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Voyager 1 fires up its thrusters for the first time in almost 40 years

4 Dec 2017, 15:59 UTC
Voyager 1 fires up its thrusters for the first time in almost 40 years
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The Voyager 1 spacecraft has been long travelling through the cosmos for 40 years. Image credit: NASA/JPL-Caltech
In the same way you worry that you’re car won’t start after years of it sitting in the garage, engineers were delighted to conduct a successful attempt of using a set of thrusters on Voyager 1 that have been unused for 37 years. The spacecraft’s team had to use a different set of thrusters due to the unfortunate degrading of the spacecraft’s original thrusters.
Voyager 1 is NASA’s farthest and fastest spacecraft, as it the only human-made object that has reached beyond the comfort of our Solar System and delved into interstellar space, the environment between stars. At the time of writing, Voyager 1 has reached a distance of 140 times the distance of Earth from the Sun, travelling at an estimated velocity of 38,000 miles per hour (61,200 kilometres per hour). Within this 40-year journey, the spacecraft has had to keep its antenna continuously pointed at Earth for communication purposes.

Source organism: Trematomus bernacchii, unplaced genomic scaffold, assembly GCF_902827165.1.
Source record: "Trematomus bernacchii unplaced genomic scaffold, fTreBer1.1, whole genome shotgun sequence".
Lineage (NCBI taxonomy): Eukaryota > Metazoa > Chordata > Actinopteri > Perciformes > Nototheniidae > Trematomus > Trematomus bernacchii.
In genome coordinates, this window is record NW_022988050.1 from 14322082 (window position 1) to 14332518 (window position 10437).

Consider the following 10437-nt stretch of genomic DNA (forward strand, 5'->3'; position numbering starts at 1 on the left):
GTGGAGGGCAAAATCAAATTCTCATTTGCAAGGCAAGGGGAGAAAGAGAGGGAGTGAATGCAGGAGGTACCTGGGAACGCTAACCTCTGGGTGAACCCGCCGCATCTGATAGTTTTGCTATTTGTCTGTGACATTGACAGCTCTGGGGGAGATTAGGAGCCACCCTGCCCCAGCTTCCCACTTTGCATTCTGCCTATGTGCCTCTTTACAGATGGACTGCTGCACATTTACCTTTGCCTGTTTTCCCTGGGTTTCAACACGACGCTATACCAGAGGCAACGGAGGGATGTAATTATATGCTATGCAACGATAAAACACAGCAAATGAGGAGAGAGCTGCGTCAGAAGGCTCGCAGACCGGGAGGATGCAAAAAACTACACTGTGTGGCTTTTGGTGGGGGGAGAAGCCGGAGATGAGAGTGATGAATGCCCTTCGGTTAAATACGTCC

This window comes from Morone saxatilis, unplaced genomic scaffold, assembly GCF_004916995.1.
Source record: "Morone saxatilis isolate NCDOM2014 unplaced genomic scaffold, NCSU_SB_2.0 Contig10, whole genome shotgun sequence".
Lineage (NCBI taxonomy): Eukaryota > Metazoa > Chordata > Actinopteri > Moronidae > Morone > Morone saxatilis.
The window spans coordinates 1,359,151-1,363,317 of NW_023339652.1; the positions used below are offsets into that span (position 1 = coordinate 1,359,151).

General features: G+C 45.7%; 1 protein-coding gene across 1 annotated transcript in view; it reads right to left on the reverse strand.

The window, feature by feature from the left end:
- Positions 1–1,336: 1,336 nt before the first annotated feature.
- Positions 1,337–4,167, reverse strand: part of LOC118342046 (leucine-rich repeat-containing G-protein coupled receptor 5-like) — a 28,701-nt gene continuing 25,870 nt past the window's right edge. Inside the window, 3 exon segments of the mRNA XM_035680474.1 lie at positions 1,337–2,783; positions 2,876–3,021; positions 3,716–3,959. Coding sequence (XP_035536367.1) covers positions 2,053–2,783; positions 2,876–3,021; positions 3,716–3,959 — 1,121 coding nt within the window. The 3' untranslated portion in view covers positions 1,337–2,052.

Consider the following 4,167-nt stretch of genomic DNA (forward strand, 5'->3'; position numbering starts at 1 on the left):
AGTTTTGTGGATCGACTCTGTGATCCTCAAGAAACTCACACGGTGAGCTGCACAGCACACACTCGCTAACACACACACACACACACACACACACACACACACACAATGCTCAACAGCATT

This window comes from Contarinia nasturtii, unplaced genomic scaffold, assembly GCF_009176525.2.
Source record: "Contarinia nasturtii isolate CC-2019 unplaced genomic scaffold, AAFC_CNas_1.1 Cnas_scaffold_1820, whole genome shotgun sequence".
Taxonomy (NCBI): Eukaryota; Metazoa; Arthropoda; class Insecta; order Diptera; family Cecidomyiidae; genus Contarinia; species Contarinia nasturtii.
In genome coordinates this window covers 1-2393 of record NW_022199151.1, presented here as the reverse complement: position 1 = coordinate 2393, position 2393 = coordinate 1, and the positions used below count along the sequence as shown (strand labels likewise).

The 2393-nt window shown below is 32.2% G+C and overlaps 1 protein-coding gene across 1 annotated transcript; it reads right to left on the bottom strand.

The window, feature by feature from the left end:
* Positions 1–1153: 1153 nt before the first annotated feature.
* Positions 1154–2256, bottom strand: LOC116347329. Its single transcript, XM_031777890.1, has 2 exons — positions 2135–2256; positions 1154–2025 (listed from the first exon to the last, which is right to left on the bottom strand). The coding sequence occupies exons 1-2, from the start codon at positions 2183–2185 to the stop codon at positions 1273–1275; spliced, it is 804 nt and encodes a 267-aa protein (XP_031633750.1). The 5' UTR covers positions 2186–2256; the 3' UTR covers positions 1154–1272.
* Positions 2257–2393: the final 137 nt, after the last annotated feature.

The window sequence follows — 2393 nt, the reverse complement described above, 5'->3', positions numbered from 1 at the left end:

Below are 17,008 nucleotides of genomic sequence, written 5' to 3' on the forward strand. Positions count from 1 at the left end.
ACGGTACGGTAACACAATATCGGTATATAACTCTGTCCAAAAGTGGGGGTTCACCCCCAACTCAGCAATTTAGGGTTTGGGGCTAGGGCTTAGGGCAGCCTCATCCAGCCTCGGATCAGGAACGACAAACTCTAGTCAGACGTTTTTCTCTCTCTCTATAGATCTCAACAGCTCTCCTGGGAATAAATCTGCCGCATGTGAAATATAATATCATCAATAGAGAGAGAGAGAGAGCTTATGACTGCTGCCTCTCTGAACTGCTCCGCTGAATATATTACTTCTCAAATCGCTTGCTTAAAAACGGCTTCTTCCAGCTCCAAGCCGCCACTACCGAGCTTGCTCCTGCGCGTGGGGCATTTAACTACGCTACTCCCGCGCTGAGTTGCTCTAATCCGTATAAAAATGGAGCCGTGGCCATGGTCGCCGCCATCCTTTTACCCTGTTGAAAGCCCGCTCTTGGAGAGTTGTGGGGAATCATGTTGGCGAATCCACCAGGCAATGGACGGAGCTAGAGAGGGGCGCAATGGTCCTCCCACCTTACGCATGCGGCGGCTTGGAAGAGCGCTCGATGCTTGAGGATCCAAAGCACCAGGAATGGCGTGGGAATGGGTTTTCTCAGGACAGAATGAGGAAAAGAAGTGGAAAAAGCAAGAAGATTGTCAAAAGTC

To maintain the position of the antenna, the spacecraft uses a series of small devices that produce small pulses, or “puffs”, lasting only milliseconds, called thrusters. Since 2014, the engineers at NASA ...

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